The outcome of unrelated donor (UD) transplants for acquired severe aplastic anemia (SAA) has considerably improved over the past few years, such that current results are comparable to matched sibling donor grafts, though still not identical. Commonly a UD transplant is proposed after the patient has received a first course of immunosuppressive therapy (IST), and has failed to recover hematopoiesis at 4 months. However, in selected children, with very severe aplasia, UD transplants have been offered upfront as first line therapy, and have shown a high degree of success.Issues which still require careful evaluation include early and late graft failure (GF), graft versus host disease (GvHD), and infections, all of which are more common in older patients. GF is an issue, especially in sensitized patients, and is not improved with the use of peripheral blood (PB) as a stem cell source: the use of antithymocyte globulin (ATG) or alemtuzumab (Campath), and the combination of cyclophosphamide (CY) and fludarabine (FLU) with low dose total body irradiation (TBI) have been implemented and have reduced this complication. GvHD also remains a problem, often unpredictable: the strong protective effect of posttransplant CY, on acute and chronic GvHD, in haploidentical grafts, may also be applicable to UD transplants. Finally infections, and among these EBV reactivation, are always an issue in severely neutropenic patients: better diagnostic strategies and anti-CD20 antibodies have significantly reduced morbidity and mortality.In the era of high resolution HLA typing, matched UD transplants are the first choice for patients not responding to IST, and may also be considered as first line in the context of a clinical trial or in selected young patients.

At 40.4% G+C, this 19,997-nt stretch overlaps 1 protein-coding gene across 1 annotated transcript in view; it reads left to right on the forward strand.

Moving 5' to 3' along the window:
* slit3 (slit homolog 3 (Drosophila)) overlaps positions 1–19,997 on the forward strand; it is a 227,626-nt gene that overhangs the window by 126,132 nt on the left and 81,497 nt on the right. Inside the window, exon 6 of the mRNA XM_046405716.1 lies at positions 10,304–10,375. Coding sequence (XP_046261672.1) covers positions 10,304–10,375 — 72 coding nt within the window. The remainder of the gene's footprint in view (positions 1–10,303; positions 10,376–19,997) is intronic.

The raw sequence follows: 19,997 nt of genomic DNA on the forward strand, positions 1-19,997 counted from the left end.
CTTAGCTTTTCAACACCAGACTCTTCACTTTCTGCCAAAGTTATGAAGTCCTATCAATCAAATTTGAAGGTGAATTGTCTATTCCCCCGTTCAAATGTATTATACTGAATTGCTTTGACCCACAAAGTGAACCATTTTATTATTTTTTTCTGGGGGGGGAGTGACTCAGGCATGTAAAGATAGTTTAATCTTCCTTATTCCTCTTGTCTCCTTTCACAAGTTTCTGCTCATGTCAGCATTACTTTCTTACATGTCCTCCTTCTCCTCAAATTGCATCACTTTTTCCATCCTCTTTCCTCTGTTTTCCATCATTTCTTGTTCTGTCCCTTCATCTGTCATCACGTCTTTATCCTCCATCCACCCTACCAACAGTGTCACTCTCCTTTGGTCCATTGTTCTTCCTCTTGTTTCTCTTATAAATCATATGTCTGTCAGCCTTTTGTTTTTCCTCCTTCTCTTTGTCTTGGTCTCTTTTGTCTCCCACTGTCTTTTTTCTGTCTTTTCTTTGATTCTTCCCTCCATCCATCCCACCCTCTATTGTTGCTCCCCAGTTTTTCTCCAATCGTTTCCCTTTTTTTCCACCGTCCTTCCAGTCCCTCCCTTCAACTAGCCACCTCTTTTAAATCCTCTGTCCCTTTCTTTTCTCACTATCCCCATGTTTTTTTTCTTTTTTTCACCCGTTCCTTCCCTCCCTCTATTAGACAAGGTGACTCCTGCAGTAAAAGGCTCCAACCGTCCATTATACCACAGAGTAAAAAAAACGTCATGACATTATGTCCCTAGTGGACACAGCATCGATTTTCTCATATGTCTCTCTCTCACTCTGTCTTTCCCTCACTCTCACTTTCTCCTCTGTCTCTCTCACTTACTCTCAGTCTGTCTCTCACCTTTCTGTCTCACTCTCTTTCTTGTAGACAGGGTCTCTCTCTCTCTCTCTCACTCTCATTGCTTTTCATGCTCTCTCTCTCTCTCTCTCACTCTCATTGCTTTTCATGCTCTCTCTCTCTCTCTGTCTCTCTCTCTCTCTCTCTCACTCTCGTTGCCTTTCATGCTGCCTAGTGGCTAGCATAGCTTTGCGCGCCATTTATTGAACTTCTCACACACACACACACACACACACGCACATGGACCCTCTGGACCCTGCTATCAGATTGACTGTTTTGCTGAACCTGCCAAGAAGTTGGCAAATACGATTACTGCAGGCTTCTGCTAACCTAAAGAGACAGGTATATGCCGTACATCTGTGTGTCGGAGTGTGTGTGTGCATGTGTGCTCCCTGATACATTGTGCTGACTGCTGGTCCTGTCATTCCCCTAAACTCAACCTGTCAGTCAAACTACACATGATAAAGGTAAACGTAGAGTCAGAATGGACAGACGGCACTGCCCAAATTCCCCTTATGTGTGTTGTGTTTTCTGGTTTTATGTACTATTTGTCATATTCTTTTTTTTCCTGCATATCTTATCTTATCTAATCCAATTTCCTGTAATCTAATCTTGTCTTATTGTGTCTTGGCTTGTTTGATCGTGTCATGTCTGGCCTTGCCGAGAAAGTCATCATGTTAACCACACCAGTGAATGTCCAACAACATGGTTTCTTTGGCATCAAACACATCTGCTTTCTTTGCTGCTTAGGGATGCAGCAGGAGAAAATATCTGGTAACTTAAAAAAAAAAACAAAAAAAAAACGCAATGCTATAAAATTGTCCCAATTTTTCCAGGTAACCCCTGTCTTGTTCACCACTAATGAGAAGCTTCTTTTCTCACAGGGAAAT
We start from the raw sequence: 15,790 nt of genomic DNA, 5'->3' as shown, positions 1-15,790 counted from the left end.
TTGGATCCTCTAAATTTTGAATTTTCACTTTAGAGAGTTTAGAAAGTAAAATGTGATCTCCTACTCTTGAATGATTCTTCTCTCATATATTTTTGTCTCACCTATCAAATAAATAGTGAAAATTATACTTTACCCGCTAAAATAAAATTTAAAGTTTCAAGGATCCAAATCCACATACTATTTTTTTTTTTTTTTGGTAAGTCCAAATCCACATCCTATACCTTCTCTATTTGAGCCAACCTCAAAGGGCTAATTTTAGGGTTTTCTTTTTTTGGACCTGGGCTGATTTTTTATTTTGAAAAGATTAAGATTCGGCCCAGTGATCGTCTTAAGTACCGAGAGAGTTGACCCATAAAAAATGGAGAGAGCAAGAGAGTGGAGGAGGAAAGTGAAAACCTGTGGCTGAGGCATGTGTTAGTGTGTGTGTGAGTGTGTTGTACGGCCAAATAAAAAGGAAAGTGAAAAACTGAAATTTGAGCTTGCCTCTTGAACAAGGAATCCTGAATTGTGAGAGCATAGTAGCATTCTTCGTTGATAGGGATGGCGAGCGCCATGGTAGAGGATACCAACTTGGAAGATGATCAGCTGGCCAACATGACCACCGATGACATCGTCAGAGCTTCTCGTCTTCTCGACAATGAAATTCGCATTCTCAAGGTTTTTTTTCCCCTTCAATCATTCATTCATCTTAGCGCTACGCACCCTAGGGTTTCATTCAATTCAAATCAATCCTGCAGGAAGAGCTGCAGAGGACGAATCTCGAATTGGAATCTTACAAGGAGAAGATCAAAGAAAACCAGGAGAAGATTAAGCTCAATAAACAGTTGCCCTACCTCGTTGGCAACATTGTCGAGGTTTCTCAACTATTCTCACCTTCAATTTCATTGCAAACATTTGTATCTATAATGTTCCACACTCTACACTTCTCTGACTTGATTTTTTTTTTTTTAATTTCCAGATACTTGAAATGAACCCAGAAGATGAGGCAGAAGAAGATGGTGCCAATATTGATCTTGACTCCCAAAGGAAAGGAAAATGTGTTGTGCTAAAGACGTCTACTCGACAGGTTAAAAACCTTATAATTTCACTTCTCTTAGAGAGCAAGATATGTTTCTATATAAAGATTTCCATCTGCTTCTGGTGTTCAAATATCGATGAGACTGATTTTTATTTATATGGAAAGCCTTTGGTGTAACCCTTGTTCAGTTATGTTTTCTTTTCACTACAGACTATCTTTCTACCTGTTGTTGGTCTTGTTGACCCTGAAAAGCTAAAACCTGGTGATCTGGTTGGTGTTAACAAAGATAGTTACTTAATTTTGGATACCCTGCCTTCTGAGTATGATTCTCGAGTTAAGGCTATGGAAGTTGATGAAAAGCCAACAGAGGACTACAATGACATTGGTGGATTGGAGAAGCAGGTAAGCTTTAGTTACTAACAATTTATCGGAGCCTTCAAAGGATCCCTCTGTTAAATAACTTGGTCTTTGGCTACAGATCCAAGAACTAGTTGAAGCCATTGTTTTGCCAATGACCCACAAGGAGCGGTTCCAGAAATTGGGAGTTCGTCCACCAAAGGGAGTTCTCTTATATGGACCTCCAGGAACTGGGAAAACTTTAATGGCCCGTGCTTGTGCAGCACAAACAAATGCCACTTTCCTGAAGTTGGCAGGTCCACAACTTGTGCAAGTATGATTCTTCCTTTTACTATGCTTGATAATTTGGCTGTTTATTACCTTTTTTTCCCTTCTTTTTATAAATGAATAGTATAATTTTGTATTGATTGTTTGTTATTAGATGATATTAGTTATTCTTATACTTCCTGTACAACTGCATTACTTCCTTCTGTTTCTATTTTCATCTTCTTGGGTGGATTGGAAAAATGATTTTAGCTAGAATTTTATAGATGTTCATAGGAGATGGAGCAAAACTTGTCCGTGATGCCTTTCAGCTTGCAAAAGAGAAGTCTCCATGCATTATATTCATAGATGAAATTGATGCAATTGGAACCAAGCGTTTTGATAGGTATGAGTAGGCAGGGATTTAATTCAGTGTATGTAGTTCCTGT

|Title of host publication||Congenital and Acquired Bone Marrow Failure|
|Number of pages||10|
|Publication status||Published - Jan 9 2017|
- Aplastic anemia
- Unrelated donors
ASJC Scopus subject areas